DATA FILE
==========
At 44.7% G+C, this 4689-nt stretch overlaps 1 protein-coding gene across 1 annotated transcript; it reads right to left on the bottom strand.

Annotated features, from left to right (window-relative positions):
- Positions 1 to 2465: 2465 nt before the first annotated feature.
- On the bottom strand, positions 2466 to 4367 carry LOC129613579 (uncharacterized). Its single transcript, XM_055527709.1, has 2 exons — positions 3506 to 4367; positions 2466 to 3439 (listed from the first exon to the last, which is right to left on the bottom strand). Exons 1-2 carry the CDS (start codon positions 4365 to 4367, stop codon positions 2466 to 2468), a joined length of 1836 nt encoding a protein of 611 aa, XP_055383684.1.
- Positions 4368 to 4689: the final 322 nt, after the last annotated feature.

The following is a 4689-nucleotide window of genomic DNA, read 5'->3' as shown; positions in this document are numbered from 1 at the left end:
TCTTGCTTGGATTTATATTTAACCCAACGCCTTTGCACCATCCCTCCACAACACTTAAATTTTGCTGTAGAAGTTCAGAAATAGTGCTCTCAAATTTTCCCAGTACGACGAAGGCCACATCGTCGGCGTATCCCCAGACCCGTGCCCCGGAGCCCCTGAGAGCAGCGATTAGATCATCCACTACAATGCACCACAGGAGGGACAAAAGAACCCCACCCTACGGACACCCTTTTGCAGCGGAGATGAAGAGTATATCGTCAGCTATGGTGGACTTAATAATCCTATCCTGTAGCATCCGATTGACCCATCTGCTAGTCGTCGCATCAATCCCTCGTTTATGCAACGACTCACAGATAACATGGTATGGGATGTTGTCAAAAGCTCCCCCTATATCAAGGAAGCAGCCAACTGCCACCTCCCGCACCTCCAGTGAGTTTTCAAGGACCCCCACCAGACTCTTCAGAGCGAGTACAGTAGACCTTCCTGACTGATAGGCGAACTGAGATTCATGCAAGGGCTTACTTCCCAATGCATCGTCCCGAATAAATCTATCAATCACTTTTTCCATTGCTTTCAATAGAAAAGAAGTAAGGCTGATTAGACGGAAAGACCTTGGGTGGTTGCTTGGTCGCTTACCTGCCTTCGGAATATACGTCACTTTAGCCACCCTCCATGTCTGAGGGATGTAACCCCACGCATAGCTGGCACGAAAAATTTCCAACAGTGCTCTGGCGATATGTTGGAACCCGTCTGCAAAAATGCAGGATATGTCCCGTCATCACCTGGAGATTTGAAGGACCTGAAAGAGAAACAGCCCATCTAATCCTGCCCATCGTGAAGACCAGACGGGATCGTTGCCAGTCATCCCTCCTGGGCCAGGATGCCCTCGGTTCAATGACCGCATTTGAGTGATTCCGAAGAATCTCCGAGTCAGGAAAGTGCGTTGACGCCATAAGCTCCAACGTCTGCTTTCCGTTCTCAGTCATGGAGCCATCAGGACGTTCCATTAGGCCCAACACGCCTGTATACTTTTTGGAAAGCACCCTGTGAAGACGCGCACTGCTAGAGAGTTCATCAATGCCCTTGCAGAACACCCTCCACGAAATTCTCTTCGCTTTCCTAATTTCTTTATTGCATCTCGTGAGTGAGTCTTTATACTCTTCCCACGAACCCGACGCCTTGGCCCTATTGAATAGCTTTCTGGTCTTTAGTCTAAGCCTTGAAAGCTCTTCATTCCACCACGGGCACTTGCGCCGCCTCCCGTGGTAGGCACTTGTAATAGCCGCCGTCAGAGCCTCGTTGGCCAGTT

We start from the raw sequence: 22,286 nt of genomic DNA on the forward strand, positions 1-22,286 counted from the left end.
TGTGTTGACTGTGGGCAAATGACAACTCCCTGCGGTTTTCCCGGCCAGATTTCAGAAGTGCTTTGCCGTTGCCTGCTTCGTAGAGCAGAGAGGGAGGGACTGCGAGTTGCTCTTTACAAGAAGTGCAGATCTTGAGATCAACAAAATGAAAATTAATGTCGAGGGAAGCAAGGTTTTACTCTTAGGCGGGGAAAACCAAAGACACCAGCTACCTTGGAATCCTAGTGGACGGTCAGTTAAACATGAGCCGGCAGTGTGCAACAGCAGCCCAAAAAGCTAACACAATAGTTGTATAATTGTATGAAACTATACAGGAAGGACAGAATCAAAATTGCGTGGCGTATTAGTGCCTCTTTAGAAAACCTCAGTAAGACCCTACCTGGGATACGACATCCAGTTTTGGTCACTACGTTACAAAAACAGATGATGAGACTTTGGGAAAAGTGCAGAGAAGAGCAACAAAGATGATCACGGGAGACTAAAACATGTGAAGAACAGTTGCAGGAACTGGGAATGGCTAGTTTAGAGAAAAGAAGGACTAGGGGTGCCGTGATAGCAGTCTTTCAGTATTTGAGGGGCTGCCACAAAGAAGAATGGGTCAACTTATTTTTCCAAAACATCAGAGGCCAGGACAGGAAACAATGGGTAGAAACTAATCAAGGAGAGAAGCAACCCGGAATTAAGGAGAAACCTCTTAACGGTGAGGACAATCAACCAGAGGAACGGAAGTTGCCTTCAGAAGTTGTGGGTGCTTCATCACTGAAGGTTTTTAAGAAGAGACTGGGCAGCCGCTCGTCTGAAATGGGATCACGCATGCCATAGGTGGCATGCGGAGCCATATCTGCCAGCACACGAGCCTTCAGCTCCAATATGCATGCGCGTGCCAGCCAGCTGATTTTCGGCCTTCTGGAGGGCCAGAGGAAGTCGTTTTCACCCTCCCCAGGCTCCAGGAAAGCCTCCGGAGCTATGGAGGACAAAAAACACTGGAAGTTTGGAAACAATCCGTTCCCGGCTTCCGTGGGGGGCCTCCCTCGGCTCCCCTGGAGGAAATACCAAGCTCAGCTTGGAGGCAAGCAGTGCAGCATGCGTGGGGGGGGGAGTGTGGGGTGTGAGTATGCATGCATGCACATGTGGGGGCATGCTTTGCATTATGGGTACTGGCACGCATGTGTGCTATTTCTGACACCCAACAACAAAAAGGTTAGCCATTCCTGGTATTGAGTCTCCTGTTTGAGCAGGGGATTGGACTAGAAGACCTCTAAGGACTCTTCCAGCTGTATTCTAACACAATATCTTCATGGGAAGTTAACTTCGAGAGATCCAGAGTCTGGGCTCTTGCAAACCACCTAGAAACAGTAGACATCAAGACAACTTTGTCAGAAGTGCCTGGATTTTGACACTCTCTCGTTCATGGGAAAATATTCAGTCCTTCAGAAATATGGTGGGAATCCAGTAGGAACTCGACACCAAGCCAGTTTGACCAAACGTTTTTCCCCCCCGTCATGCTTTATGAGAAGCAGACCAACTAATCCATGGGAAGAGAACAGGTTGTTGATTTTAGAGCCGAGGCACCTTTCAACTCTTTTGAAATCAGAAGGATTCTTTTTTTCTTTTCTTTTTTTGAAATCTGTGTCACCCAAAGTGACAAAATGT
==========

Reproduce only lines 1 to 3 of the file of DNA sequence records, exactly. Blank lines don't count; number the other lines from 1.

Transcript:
At 44.7% G+C, this 4689-nt stretch overlaps 1 protein-coding gene across 1 annotated transcript; it reads right to left on the bottom strand.

Annotated features, from left to right (window-relative positions):
- Positions 1 to 2465: 2465 nt before the first annotated feature.